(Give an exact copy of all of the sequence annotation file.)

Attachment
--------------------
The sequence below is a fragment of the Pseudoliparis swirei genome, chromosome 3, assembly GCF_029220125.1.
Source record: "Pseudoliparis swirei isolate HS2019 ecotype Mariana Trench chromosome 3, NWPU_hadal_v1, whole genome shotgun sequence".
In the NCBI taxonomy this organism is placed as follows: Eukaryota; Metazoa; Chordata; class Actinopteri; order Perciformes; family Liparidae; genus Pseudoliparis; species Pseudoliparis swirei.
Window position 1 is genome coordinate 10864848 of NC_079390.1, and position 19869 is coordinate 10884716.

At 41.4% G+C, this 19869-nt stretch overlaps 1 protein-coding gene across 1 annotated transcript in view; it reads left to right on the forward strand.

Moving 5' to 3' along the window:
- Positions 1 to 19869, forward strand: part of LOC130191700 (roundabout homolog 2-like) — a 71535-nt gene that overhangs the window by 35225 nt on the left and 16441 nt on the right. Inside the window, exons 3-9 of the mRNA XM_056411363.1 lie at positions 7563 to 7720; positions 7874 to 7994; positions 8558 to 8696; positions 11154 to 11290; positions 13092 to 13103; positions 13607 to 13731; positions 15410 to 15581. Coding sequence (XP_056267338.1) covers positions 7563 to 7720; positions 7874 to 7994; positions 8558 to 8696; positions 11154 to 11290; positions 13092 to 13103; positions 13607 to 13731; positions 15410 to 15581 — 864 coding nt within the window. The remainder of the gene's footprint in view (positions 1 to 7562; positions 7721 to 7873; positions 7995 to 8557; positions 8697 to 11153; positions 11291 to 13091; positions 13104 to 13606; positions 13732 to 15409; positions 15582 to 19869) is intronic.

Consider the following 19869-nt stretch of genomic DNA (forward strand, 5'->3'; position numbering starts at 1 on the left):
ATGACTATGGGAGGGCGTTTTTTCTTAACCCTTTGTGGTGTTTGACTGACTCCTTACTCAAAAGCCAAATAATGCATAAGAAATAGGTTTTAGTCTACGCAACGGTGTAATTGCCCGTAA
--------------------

The sequence below is a fragment of the Pseudoliparis swirei genome, chromosome 3, assembly GCF_029220125.1.
Source record: "Pseudoliparis swirei isolate HS2019 ecotype Mariana Trench chromosome 3, NWPU_hadal_v1, whole genome shotgun sequence".
In the NCBI taxonomy this organism is placed as follows: Eukaryota; Metazoa; Chordata; class Actinopteri; order Perciformes; family Liparidae; genus Pseudoliparis; species Pseudoliparis swirei.
Window position 1 is genome coordinate 10864848 of NC_079390.1, and position 19869 is coordinate 10884716.

At 41.4% G+C, this 19869-nt stretch overlaps 1 protein-coding gene across 1 annotated transcript in view; it reads left to right on the forward strand.

Moving 5' to 3' along the window:
- Positions 1 to 19869, forward strand: part of LOC130191700 (roundabout homolog 2-like) — a 71535-nt gene that overhangs the window by 35225 nt on the left and 16441 nt on the right. Inside the window, exons 3-9 of the mRNA XM_056411363.1 lie at positions 7563 to 7720; positions 7874 to 7994; positions 8558 to 8696; positions 11154 to 11290; positions 13092 to 13103; positions 13607 to 13731; positions 15410 to 15581. Coding sequence (XP_056267338.1) covers positions 7563 to 7720; positions 7874 to 7994; positions 8558 to 8696; positions 11154 to 11290; positions 13092 to 13103; positions 13607 to 13731; positions 15410 to 15581 — 864 coding nt within the window. The remainder of the gene's footprint in view (positions 1 to 7562; positions 7721 to 7873; positions 7995 to 8557; positions 8697 to 11153; positions 11291 to 13091; positions 13104 to 13606; positions 13732 to 15409; positions 15582 to 19869) is intronic.

Consider the following 19869-nt stretch of genomic DNA (forward strand, 5'->3'; position numbering starts at 1 on the left):
ATGACTATGGGAGGGCGTTTTTTCTTAACCCTTTGTGGTGTTTGACTGACTCCTTACTCAAAAGCCAAATAATGCATAAGAAATAGGTTTTAGTCTACGCAACGGTGTAATTGCCCGTAA